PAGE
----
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Working paper: The risks of large-scale biosequestration in the context of Carbon Dioxide Removal

9 Oct, 2017
Posted in bio energy, Biomass and Bioenergy, Climate Finance, Forests, Forests, Plantations, REDD,

Désolé, cet article est seulement disponible en Anglais Américain. Pour le confort de l’utilisateur, le contenu est affiché ci-dessous dans une autre langue. Vous pouvez cliquer le lien pour changer de langue active.

Abstract

The explicit reference to « a balance between anthropogenic emissions by sources and removals by sinks of greenhouse gases » (Art. 4) in the 2015 Paris Agreement has given a strong impetus to Carbon Dioxide Removal (CDR) proposals that aim to remove greenhouse gas emissions through bioenergy and carbon capture and storage (BECCS). While actual implementation of BECCS is still in a state of « infancy » according to the latest Intergovernmental Panel on Climate Change (IPCC) report, large-scale biosequestration in the form of monoculture tree plantations for carbon sequestration and/or bioenergy production is already supported with climate finance, including through the voluntary forest carbon offset market and the Forest Investment Program.

The paper will describe existing trends in the field of large-scale biosequestration, and how current climate finance for biosequestration is geared towards industrial monoculture tree plantations, owing to global governance structures and a growing emphasis on private sector involvement. As such, biosequestration approaches that have significant negative rather than positive impacts are being prioritised. The potential risks and impacts of these CDR approaches on biodiversity, hydrological flows, land degradation, agrochemical contamination, albedo effects and the Earth System, and social impacts like elite resource capture, land grabbing, rural (un)employment, and gender-specific impacts, are described.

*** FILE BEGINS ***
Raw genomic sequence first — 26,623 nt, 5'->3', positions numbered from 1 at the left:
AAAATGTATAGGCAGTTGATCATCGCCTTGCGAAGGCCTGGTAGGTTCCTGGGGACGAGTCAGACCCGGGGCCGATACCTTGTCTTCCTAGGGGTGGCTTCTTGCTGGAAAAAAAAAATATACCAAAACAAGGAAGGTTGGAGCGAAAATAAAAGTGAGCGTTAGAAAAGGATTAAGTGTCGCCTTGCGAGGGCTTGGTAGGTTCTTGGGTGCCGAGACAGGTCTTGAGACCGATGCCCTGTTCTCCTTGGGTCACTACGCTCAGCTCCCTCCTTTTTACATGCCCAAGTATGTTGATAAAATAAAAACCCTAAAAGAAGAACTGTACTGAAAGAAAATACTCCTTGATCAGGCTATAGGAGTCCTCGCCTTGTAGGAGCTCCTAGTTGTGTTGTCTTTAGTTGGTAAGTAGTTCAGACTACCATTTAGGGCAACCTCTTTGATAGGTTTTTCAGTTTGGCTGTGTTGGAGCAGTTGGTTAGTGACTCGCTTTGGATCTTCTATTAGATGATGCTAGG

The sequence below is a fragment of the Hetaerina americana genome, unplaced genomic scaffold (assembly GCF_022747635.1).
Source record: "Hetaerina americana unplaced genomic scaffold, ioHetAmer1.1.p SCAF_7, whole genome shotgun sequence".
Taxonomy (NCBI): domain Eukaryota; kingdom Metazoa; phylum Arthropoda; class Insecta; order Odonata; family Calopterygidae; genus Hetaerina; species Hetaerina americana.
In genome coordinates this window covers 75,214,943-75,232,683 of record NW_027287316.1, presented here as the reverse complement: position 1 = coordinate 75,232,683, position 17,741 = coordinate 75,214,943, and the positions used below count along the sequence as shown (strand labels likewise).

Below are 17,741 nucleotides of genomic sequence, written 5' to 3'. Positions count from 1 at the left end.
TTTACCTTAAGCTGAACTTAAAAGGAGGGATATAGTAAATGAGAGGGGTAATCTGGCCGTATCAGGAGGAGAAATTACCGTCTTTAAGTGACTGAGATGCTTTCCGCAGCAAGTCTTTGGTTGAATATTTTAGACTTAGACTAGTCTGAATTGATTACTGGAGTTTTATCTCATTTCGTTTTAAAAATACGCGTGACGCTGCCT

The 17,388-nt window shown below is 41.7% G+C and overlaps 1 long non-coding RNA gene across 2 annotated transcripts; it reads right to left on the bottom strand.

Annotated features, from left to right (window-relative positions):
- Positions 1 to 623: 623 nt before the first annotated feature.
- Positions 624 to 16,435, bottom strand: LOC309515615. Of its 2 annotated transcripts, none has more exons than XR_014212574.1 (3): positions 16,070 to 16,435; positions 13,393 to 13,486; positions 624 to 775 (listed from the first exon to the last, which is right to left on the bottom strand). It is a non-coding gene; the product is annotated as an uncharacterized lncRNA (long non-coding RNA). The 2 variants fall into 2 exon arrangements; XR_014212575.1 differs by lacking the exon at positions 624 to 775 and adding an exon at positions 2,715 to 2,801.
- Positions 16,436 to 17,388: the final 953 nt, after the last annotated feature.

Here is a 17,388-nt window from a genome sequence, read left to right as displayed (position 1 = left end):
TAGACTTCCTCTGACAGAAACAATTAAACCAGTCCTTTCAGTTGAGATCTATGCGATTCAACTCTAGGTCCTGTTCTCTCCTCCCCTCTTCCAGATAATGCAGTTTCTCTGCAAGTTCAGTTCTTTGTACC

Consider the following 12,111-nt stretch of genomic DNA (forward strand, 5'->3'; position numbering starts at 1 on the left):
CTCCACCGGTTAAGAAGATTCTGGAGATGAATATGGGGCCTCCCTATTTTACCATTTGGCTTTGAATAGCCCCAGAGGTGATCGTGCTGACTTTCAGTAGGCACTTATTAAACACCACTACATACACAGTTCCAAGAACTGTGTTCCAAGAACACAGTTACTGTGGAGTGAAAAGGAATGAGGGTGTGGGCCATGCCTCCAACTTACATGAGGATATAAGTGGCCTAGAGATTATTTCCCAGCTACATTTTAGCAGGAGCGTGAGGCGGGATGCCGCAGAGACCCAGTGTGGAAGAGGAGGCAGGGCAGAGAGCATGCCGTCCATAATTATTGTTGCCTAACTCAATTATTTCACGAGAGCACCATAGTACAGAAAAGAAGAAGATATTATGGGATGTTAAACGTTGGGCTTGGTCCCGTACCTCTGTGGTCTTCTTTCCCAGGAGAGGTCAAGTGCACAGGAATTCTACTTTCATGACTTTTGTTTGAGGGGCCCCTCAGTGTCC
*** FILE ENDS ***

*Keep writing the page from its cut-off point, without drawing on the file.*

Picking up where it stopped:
There are ways to sequester carbon in terrestrial ecosystems that impact communities and the ecosystems they are based in positively, but they differ greatly from the types of approaches currently supported by climate finance. They are rights-based, community-led and gender sensitive. However, current enthusiasm from policy-makers and the private sector for CDR and BECCS contributes towards a trend where the urgency of the climate crisis is used to prioritise unproven and potentially harmful approaches instead.

Full working paper (24 pages): Web quality (3.0MB) | Low resolution (1.3MB)

Summary (4 pages): Web quality (2.2MB) | Low resolution (0.7MB)

Poster: Web quality (4.5MB) | Low resolution (0.8MB)